For the traditional wheelgun shooter, a gun shop can provide services no online tutorial or YouTube video can walk you through. Revolvers are known for reliability, but a quality gun shop can lighten the double- and single-action trigger pull, ensure the timing is correct, polish the cylinder and cut a dovetail into the front sight for night sight installation.
Many older revolvers have a finish worn to the white. A quality gun shop should be able to refinish one in any number of way including bluing, parkerizing or Cerakoting.
Whether you have a 1911, Glock or any pistol found in between, a quality gun shop can help fit the pistol to the user. Customized grip panels can be made from various synthetics such as Micarta and G10 or exotic materials such as desert ironwood or mother-of-pearl for form and/or function.
Grip reductions, undercut trigger guards and beavertail upgrades are some of the ways a master grip can be improved. Slide serrations, dehorning and customized porting of the barrel and slide are some common enhancements made to the slides of pistols found on the bench of reputable gunsmiths. Pistols with traditional gun bluing can be refinished with more-durable modern coatings and finishes to withstand the elements and holster wear.
“Listen to the advice of the oldest guy at your shooting range.”
The AR15, AK and M1A are three of the most popular modern sporting rifles. Their popularity makes them common firearms worked on in an average gun shop. While these rifles are easily maintained in the field and one can learn how to keep them running like an armorer, “armorer” status doesn’t equate to “gunsmith.” A gunsmith can cut barrels down for improved handling, install specialized triggers, properly build up stripped receivers with precision parts and tune any of these firearms to meet the needs of a competitive shooter, hunter or armed citizen.
Common modifications to modern semi-auto rifles include swapping out flash hiders and muzzle breaks, hand guards and modular stocks. A reputable gunsmith will have the specialized tools for assembly/disassembly that are considered too costly for the recreational shooter to own and use only once in a build. A Class III gunsmith will be able to equip you with Class III accessories such as suppressors and also manufacture your standard-length rifle into a short-barreled rifle.Repeating Firearms
Lever-action, pump-action and bolt-action rifles and shotguns can all use a tune up from time to time. Bolts can be jewelled by a proper gunsmith and peep sites installed. Barrels can be cut down to shorter legal lengths, free floated and re-crowned. Wooden stocks can be refinished if they are scratched and dinged, or they can be replaced with synthetic versions that might require slight fitting and bedding.
Lever-action rifles can be fitted with larger “trapper”-style loops and “scout” rifle mounts. Oversized bolt-action knobs are common modifications done to precision rifles to help the user manipulate the bolt with gloved hands.
Furthermore, a reliable gunsmith can cut down rifle stocks to change the length of pull for shooters of various heights and builds. As reliable as these repeating firearms are, there can be issues with extractors, firing pins, magazine tube springs and followers, as well as any other moving parts.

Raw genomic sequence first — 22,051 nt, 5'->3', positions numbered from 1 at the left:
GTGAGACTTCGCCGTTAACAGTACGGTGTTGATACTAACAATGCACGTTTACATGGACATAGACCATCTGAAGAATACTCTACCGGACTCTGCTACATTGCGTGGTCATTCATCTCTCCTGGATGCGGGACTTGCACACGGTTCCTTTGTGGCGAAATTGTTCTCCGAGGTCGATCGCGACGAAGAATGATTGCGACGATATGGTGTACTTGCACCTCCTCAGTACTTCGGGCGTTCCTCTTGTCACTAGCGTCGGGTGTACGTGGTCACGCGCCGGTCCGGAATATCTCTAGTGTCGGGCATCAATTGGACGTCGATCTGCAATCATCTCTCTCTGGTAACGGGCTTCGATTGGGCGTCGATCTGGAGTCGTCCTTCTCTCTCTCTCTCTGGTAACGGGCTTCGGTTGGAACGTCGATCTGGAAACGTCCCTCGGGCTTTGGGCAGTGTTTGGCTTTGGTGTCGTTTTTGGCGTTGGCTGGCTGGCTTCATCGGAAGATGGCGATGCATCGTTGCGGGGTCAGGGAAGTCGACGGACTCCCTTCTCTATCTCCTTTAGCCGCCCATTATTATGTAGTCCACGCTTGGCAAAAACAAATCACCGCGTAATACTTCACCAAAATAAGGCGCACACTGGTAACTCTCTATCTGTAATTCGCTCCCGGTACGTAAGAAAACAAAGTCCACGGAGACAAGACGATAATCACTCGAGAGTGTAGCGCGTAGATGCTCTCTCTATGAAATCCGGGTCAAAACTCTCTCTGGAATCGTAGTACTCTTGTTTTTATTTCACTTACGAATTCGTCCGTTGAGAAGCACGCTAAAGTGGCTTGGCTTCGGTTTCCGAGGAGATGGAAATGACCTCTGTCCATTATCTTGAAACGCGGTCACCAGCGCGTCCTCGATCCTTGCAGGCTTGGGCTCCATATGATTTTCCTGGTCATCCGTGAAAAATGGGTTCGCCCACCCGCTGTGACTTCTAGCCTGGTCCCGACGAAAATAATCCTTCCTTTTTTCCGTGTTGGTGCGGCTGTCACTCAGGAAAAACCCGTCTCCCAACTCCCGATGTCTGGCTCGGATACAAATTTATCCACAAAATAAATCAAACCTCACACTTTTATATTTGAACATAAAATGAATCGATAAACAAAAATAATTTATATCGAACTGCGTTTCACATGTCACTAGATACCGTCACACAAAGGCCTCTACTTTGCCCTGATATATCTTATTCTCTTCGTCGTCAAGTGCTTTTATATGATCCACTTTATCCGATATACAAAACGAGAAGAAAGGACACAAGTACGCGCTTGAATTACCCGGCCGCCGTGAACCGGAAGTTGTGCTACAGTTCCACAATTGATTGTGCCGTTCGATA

“Beyond looking up customer reviews, talk to those who use firearms regularly and professionally, and find out whom they use to keep their work guns running.”
Bore sight: The process of aligning an optic with the barrel using a muzzle-mounted device to make the sight-in process easier
Chamfer: Breaks the sharp edges of the chamber. Commonly done for revolvers
Checker: Criss-cross texture pattern for enhanced grip
Cocking serrations: Ridges added for manipulating the slide
Crowning a barrel: Contoured cut at the end of the barrel that improves accuracy and provides protection to the rifling
Dehorn: The process that removes exterior sharp edges for more-comfortable concealed-carry of pistols/revolvers
Failure to extract: A malfunction that causes a chambered round to remain in the chamber when the action is cycled
Failure to feed: A malfunction that causes a round to jam in the firearm’s action instead of loading in the chamber
Free-float barrel: Eliminate contact between barrel and stock to improve harmonics and accuracy
In the white: The unfinished state of a pistol prior to refinishing
It’s on the bench: This translates to, “Your firearm isn’t done yet. We’ll call you when it’s ready.”
Jeweling: A polishing pattern done on rifle bolts and actions to increase aesthetics for a similar reason chrome is added to a Harley Davidson
Kiss it up: A light touch with a file, polishing wheel or stone to remove just enough material—but not too much
Polish feed ramp: Improves reliability by eliminating any rough surface a bullet could become hung up on
Scallop: Machined texture similar to reptile scales
Stipple: Textured finish achieved with a soldering iron
Reliability Package: Process via which the firearm is inspected to see what is making it unreliable; includes feeding, firing and ejection issues
Trigger job: Enhances the feel of the trigger pull and can include lightening trigger pull, reducing reset travel, removing grittiness, etc.
Gun shop services don’t stop with the custom guns seen on magazine covers. What pays the bills for many gunsmiths are the small jobs not easily done and considered far less glamorous than working with high-tech black rifles and race pistols.
Many times, gunsmiths are hired to mount optics with the correct amount of torque for the rings and ring screws. Other times, they might do a complete disassembly and cleaning of a well-used firearm, including rust removal. A good gunsmith will be able to save you time and money at the range by bore-sighting your rifle properly.
Gunsmith services can include complete fabrication of hard-to-find parts for firearms, as well as welding and repairing broken parts. They can also help diagnose problems with firearms—such as parts installed incorrectly or removing squib rounds and other barrel obstructions.
Every shooter and firearms enthusiast needs a good gun shop. Murphy’s Law states, “What can go wrong, will go wrong,” and the chemical and mechanical processes that take place while shooting are susceptible to failure. Sometimes, all you have to do is swap out a particular type of ammo or a better type of lubricant. Other times, you need to ask your gun shop to diagnose the problem and fix it for you.
Editor’s note: A version of this article first appeared in the July 2017 print issue of American Survival Guide.